A Statement From Rep. Dennis Kucinich
Congressman Dennis Kucinich (D-OH) has written a statement on the Animal Enterprise Terrorism Act. You may recall that the Act passed unanimously in the Senate earlier this year, and that his was the only voice of dissent in the House when they too passed it, as H.R. 4239, in mid-November. You may also recall that, among other chippings-away at our First Amendment rights, the way it is written makes nonviolent forms of protest targeted at a company’s bottom line–illegal. In fact, it makes me a "terrorist."
Here is Rep. Kucinich’s statement, sent to Animal Person last Friday, in its entirety:
Statement of Congressman Dennis J. Kucinich (D-OH) on the Animal Enterprise Terrorism Act:
I stand with every Member of the House in defense of the rights of individuals to be free of bodily harm or injury under all and any circumstances. But, the fact of the matter is, existing Federal law already includes any place which does Federal research.
So the question is, why create a new and specific classification here?
We, of course, need to protect peoples’ right to conduct their work without fear of assault. But, a larger question remains yet unanswered by this Congress: How should animals be treated humanely?
There are some specific principles with respect to humane treatment of animals but, these do not go far enough. My concern about this bill is that it does nothing to address the real issue of animal protection but, instead targets those advocating animal rights. This legislation will have a real and chilling effect on people’s Constitutionally protected First Amendment rights.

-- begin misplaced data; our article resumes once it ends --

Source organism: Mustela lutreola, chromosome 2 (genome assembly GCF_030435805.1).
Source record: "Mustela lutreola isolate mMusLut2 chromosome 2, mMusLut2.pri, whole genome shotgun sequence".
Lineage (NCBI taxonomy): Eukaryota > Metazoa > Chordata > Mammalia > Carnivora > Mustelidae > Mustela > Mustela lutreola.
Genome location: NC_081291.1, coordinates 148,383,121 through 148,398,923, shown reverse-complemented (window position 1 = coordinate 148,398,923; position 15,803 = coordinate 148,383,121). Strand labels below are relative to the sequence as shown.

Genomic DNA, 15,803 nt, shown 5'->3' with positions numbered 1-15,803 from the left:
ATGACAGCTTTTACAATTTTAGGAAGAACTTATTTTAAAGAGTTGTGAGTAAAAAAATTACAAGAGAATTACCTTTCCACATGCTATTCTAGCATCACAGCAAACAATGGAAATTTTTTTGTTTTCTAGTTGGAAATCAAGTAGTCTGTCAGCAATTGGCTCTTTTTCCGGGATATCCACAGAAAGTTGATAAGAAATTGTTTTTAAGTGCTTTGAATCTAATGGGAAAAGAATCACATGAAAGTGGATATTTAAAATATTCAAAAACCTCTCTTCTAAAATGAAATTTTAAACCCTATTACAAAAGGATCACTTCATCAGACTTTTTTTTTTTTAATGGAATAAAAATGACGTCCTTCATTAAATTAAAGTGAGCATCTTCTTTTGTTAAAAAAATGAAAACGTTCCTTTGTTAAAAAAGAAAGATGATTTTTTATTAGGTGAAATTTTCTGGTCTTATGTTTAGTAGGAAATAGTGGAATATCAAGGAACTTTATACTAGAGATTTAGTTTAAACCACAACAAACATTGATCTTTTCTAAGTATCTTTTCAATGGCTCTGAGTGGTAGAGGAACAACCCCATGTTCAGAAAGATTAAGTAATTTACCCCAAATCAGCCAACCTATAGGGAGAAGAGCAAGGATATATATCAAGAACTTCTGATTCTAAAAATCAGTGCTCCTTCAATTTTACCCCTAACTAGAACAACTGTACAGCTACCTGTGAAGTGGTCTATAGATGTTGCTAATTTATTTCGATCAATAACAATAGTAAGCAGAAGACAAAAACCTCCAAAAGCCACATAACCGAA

I am not talking about people who would threaten anyone with death because they don’t agree with them, but there are individuals who love animals, who don’t want to see animals hurt, who have a point and a right to speak out. I think for that reason, this bill has not yet reached its maturity.
I understand what the sponsors of this bill are trying to do, but I don’t think that they will reach the end they are hoping to achieve unless this Congress makes a clear statement about ethical principles with respect to animals and how we treat animals in research and other enterprise.
These are very serious questions that millions of Americans care about. I understand the intent here, but I think that you must be very careful about painting everyone with the broad brush of terrorism who might have a legitimate objection to research with or treatment of animals that is inhumane.
Bringing up a bill like this under procedures that only allow limited debate, and no amendments, no matter how well intentioned, is problematic.
I am not and never have been in favor of anyone using a cloak of free speech to commit violence. The Supreme Court Justice said, your right to swing your fist ends at the tip of my nose. No one has the right to yell "fire" in a crowded theater. We have heard those kinds of admonitions.
I am not for anyone abusing their rights by damaging another person’s property or person, but I am for protecting the First Amendment and not creating a special class of violations for a specific type of protest.
Balancing Constitutional concerns against the protection of people and property is never easy. Unfortunately, the Animal Enterprise Terrorism Act goes too far in the wrong direction.